Telegraph: Gardiner blog Economist: Charlemagne notebook Coulisses de Bruxelles Barnier report Bruxelles 2
EU opens 54 embassies;
Officials advising Cathy Ashton on EU diplomatic corps will "rubber stamp" Commission proposals
The Telegraph reports that 54 EU embassies have opened across the world since the Lisbon Treaty came into force, without any public announcement. Embassies in Beijing, Kabul and Addis Ababa, the seat of the African Union, are to be headed by ambassadors who are empowered to speak on behalf of the EU as a whole. A decision on turning the New York delegation into an embassy has been delayed, amid disagreement over the EU's role in the United Nations Security Council. The Irish Times notes that the work of these EU missions will include the co-ordination of work carried out by member states' bilateral missions.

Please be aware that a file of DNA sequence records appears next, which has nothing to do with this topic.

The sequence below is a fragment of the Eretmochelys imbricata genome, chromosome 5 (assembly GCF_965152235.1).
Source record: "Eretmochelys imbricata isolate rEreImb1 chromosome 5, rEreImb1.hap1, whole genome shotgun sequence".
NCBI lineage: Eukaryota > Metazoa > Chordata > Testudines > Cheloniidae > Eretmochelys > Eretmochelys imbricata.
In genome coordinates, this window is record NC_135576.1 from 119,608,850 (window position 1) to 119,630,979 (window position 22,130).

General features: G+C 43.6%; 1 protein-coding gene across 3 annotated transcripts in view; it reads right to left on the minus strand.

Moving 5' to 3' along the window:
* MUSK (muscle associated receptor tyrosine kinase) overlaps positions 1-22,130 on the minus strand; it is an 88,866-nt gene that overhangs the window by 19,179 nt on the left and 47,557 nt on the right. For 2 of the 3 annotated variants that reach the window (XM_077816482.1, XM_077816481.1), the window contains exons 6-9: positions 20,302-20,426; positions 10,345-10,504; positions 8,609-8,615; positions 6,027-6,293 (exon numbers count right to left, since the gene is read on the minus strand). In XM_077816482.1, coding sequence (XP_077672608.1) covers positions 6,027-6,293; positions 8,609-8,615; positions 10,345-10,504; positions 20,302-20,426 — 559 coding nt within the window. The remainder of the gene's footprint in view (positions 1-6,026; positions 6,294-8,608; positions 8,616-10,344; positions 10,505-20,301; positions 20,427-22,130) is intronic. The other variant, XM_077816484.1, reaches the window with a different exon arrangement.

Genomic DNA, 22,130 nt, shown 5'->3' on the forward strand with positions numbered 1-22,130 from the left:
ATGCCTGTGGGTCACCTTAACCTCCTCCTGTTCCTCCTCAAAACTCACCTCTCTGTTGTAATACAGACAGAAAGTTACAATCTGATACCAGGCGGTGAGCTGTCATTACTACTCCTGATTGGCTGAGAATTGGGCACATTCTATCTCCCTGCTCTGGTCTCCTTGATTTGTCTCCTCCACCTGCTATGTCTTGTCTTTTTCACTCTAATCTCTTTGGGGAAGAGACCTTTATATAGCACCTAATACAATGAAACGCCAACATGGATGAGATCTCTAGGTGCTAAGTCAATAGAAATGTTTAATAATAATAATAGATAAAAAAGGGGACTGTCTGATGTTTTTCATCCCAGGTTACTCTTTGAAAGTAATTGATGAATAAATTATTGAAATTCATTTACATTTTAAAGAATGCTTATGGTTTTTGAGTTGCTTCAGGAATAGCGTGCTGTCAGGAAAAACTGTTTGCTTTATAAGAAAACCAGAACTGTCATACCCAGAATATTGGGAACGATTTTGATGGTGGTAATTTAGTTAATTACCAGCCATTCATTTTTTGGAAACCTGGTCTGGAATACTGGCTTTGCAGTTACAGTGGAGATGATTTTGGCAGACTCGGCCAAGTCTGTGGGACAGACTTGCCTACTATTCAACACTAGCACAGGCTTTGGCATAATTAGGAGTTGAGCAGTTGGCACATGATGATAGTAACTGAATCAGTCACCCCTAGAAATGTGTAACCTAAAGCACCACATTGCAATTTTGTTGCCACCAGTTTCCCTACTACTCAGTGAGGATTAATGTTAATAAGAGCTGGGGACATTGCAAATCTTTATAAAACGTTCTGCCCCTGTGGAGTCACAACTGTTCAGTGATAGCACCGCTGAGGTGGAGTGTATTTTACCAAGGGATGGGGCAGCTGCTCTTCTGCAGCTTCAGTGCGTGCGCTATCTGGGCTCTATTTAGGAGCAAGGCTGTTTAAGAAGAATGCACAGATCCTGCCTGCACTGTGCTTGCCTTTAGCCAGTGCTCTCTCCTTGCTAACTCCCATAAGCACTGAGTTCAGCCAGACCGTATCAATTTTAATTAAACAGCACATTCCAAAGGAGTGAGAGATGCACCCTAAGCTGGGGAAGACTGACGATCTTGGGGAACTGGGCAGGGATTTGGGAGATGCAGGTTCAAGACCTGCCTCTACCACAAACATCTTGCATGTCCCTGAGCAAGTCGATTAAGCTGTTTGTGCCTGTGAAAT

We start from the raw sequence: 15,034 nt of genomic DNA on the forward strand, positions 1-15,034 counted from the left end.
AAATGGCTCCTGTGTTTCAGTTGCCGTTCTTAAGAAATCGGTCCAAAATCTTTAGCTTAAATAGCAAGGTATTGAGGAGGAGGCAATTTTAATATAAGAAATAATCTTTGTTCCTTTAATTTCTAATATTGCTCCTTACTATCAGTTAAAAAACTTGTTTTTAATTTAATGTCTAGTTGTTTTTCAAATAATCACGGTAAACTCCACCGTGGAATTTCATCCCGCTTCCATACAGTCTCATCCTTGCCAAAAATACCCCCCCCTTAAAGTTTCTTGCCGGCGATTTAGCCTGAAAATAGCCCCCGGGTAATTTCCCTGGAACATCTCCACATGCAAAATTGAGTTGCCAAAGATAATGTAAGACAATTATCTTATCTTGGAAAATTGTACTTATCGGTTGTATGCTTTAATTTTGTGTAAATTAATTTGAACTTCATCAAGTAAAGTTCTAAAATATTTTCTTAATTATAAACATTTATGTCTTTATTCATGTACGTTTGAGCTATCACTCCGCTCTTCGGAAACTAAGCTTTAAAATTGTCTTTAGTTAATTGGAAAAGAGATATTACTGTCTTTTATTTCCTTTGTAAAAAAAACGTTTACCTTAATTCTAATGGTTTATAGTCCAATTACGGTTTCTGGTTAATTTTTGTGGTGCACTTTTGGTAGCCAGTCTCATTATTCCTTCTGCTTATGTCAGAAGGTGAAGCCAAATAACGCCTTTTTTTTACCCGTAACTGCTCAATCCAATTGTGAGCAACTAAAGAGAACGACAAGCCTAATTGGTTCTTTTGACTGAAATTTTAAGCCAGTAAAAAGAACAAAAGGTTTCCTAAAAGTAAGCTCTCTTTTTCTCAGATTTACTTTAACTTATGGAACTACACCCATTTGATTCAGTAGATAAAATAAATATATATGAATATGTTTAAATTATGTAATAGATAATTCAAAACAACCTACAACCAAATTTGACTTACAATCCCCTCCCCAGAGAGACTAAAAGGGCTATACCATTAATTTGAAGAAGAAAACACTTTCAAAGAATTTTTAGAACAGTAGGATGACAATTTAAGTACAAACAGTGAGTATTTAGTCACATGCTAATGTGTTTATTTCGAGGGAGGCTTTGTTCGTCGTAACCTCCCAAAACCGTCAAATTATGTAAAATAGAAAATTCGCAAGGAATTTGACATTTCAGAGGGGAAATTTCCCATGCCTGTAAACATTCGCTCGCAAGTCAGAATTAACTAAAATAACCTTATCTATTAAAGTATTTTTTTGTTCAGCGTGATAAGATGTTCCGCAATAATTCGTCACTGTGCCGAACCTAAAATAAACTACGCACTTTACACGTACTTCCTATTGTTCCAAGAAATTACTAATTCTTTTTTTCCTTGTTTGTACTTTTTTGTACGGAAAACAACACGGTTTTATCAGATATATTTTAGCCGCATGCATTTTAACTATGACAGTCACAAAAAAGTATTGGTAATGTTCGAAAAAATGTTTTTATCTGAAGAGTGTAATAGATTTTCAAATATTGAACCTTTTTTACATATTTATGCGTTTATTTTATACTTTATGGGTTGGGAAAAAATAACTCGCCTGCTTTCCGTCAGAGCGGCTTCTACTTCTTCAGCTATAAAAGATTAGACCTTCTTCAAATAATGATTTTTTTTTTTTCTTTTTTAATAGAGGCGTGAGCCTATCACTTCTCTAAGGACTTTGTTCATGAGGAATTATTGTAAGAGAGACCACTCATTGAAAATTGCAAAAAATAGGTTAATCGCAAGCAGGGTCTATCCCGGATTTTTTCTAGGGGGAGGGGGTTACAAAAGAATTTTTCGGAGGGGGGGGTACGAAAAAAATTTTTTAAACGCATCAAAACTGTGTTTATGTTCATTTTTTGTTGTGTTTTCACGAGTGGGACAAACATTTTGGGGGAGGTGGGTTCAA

The Telegraph quotes Open Europe Director Mats Persson saying: "Common EU embassies mean that Britain can be overruled on crucial diplomatic matters, such as on how to respond to human rights abuses in a conflict-ridden country. In order for common embassies to work, EU member states must have shared national interests. This simply isn't the case, particularly in Africa where the EU has consistently failed to act in a unified manner in the past."
Meanwhile, EU Foreign Minister Cathy Ashton will present a proposal on the structure and financing of the EU's new diplomatic corps, the External Action Service (EEAS), to member states in April. The Irish Times notes that the creation of the EEAS will ultimately lead to some duplication with national missions, which could lead to pressure to close some smaller bilateral missions, due to finance constraints on member states.